It seems obvious visually that if we change, say, $W^{(3)}_1$, $Z^{(3)}$ will change proportional to $A^{(2)}_1$. Notice that we are assuming that $A^{(2)}$ and $b^{(3)}$ is fixed and frozen. Using similar logic for the other items of $W^{(3)}$, we can conclude:

$$ \frac{dZ^{(3)}}{dW^{(3)}} = A^{(2)}.T $$

Similarly, if we change $b^{(3)}$ a small amount, $Z^{(3)}$ will also change as same amount in the same direction, so:

$$ \frac{dZ^{(3)}}{db^{(3)}} = 1 $$

To finalize the calculation of $\frac{dL}{dW^{(3)}}$, for one sample:

$$ \frac{dL}{dW^{(3)}} = \frac{dL}{dZ^{(3)}} \frac{dZ^{(3)}}{dW^{(3)}} $$

and similarly for $\frac{dL}{db^{(3)}}$:

$$ \frac{dL}{db^{(3)}} = \frac{dL}{dZ^{(3)}} $$

Nice.

At this moment, we calculated $\frac{dL}{dW^{(3)}}$ and $\frac{dL}{db^{(3)}}$. Now, we want to calculate $\frac{dL}{dW^{(2)}}$ and $\frac{dL}{db^{(2)}}$. In order to calculate them, we need $\frac{dL}{dA^{(2)}}$ and $\frac{dL}{dZ^{(2)}}$.

Looking to the same figure above visually, and using a similar logic, it looks obvious for one sample:

$$ \frac{dZ^{(3)}}{dA^{(2)}} = W^{(3)}.T $$

To finalize the calculation of $\frac{dL}{dA^{(2)}}$:

$$ \frac{dL}{dA^{(2)}} = \frac{dL}{dZ^{(3)}} \frac{dZ^{(3)}}{dA^{(2)}} $$

Given $\frac{dL}{dA^{(2)}}$, it is easy to get $\frac{dL}{dZ^{(2)}}$. We just need to apply the gradient of sigmoid function.

$$ \frac{dL}{dZ^{(2)}} = \frac{dL}{dA^{(2)}} \circ \left ( A^{(2)} \circ \left ( 1 - A^{(2)} \right ) \right ) $$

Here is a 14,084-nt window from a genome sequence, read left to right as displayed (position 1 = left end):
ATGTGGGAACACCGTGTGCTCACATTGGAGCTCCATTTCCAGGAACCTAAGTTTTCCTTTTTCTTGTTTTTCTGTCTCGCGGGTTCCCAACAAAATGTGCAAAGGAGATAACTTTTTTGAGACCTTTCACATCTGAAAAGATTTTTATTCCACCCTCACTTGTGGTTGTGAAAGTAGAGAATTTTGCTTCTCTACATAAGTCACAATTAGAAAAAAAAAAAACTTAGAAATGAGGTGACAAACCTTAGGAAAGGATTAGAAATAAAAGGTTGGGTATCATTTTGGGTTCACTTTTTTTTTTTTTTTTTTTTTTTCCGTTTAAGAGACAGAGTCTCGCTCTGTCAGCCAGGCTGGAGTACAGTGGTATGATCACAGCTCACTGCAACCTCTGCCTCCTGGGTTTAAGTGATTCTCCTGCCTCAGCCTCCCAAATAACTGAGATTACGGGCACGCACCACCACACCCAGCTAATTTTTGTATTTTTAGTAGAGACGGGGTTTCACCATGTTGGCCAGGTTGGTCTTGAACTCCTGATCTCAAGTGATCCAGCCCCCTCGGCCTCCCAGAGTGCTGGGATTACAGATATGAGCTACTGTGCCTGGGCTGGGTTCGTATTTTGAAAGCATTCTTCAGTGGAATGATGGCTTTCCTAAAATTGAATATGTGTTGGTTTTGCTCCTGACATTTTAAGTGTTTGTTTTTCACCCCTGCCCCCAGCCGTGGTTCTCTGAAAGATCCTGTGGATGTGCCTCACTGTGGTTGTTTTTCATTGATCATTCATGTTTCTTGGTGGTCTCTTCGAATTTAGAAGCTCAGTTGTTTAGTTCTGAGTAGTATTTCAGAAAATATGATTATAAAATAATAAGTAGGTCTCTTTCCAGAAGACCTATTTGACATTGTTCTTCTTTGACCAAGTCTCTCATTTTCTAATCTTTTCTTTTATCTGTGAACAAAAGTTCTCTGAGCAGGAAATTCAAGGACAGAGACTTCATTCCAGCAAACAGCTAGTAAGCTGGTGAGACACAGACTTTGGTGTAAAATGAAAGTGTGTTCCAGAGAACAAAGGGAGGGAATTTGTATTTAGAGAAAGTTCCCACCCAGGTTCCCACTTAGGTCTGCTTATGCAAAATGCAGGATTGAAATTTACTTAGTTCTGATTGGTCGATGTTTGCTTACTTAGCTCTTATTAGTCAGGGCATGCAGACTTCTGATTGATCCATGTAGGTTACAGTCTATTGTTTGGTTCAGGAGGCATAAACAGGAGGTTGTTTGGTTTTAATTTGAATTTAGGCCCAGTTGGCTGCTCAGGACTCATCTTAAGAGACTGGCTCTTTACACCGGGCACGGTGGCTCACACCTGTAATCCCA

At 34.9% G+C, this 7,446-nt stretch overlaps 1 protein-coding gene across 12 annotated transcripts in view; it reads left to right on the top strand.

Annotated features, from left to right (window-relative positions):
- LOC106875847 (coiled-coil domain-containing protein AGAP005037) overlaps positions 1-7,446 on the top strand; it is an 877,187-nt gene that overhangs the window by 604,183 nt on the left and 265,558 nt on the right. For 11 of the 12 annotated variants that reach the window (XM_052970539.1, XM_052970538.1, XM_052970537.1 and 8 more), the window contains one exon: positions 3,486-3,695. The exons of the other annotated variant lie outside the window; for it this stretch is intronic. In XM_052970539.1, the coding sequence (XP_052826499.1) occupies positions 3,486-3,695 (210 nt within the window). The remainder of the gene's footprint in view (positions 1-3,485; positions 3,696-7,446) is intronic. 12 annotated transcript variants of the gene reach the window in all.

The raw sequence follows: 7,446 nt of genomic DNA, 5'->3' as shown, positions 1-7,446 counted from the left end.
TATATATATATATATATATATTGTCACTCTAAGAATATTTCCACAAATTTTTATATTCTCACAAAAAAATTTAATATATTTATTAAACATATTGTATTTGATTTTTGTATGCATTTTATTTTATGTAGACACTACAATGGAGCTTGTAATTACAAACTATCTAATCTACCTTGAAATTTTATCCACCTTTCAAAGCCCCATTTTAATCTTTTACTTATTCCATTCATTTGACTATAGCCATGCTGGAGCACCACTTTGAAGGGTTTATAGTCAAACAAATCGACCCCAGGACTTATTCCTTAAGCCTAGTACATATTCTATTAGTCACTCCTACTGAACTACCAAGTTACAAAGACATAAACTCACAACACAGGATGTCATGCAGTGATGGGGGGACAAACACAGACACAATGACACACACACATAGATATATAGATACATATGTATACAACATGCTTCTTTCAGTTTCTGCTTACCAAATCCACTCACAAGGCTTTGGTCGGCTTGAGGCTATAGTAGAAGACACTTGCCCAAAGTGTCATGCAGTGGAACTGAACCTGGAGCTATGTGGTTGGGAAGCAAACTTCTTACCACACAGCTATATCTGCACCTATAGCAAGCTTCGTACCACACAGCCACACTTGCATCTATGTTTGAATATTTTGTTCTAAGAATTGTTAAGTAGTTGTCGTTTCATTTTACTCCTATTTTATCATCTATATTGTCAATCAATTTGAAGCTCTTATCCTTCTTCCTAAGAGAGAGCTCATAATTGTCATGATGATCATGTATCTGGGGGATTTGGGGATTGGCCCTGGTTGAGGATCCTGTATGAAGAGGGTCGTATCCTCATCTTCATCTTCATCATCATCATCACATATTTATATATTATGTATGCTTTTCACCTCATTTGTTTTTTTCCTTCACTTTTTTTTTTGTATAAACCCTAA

Now, with knowing $\frac{dL}{dZ2}$, we are set to calculate $\frac{dL}{dW2}$ and $\frac{dL}{db2}$. Here is how we compute $Z^{(2)}$:

$$ \begin{matrix} (W^{(2)}) \\ \begin{bmatrix} 0 & 0 & 0 \\ 0 & 0 & 0 \\ 0 & 0 & 0 \\ \end{bmatrix} \end{matrix} \begin{matrix} (A^{(1)}) \\ \begin{bmatrix} 0 \\ 0 \\ 0 \\ \end{bmatrix} \end{matrix} + \begin{matrix} (b^{(2)}) \\ \begin{bmatrix} 0 \\ 0 \\ 0 \\ \end{bmatrix} \end{matrix} = \begin{matrix} (Z^{(2)}) \\ \begin{bmatrix} 0 \\ 0 \\ 0 \\ \end{bmatrix} \end{matrix} $$

It is easy to observe:

$$ \frac{dZ^{(2)}_{1}}{dW^{(2)}} = \begin{bmatrix} & A^{(1)}.T & \\ 0 & 0 & 0 \\ 0 & 0 & 0 \\ \end{bmatrix}, \quad \frac{dZ^{(2)}_{2}}{dW^{(2)}} = \begin{bmatrix} 0 & 0 & 0 \\ & A^{(1)}.T & \\ 0 & 0 & 0 \\ \end{bmatrix}, \quad \frac{dZ^{(2)}_{3}}{dW^{(2)}} = \begin{bmatrix} 0 & 0 & 0 \\ 0 & 0 & 0 \\ & A^{(1)}.T & \\ \end{bmatrix} $$

Applying the chain rule, we should do something like:

$$ \frac{dL}{dW^{(2)}} = \sum_{i=1}^{3} \frac{dL}{dZ^{(2)}_i} \frac{dZ^{(2)}_i}{dW^{(2)}} $$

which is a more fancy way of writing:

$$ \frac{dL}{dW^{(2)}} = \frac{dL}{dZ^{(2)}_1} \begin{bmatrix} & A^{(1)}.T & \\ 0 & 0 & 0 \\ 0 & 0 & 0 \\ \end{bmatrix} + \frac{dL}{dZ^{(2)}_2} \begin{bmatrix} 0 & 0 & 0 \\ & A^{(1)}.T & \\ 0 & 0 & 0 \\ \end{bmatrix} + \frac{dL}{dZ^{(2)}_3} \begin{bmatrix} 0 & 0 & 0 \\ 0 & 0 & 0 \\ & A^{(1)}.T & \\ \end{bmatrix} $$

which is idential to:

$$ \frac{dL}{dW^{(2)}} = \begin{bmatrix} \\ \frac{dL}{dZ^{(2)}} \\ \\ \end{bmatrix} \begin{bmatrix} A^{(1)}.T \\ \end{bmatrix} $$

We are half-way there in terms of finishing the backprop.

We need to calcualte $\frac{dL}{dA^{(1)}}$. Let's look at $\frac{dZ^{(2)}}{dA^{(1)}}$.

$$ \frac{dL}{A^{(1)}_1} = W^{(2)}_{:,1} \frac{dL}{dZ^{(2)}}.T, \quad \frac{dL}{A^{(1)}_2} = W^{(2)}_{:,2} \frac{dL}{dZ^{(2)}}.T, \quad \frac{dL}{A^{(1)}_3} = W^{(2)}_{:,3} \frac{dL}{dZ^{(2)}}.T $$

or, equivalently:

$$ \frac{dL}{A^{(1)}} = W^{(2)}.T \frac{dL}{dZ^{(2)}} $$

Now we only missing $\frac{dL}{dW^{(1)}}$ and $\frac{dL}{db^{(1)}}$. Let's look how we calculate $Z^{(1)}$:

$$ \begin{matrix} (W^{(1)}) \\ \begin{bmatrix} 0 & 0 \\ 0 & 0 \\ 0 & 0 \\ \end{bmatrix} \end{matrix} \begin{matrix} (X) \\ \begin{bmatrix} 0 \\ 0 \\ \end{bmatrix} \end{matrix} + \begin{matrix} (b^{(1)}) \\ \begin{bmatrix} 0 \\ 0 \\ 0 \\ \end{bmatrix} \end{matrix} = \begin{matrix} (Z^{(1)}) \\ \begin{bmatrix} 0 \\ 0 \\ 0 \\ \end{bmatrix} \end{matrix} $$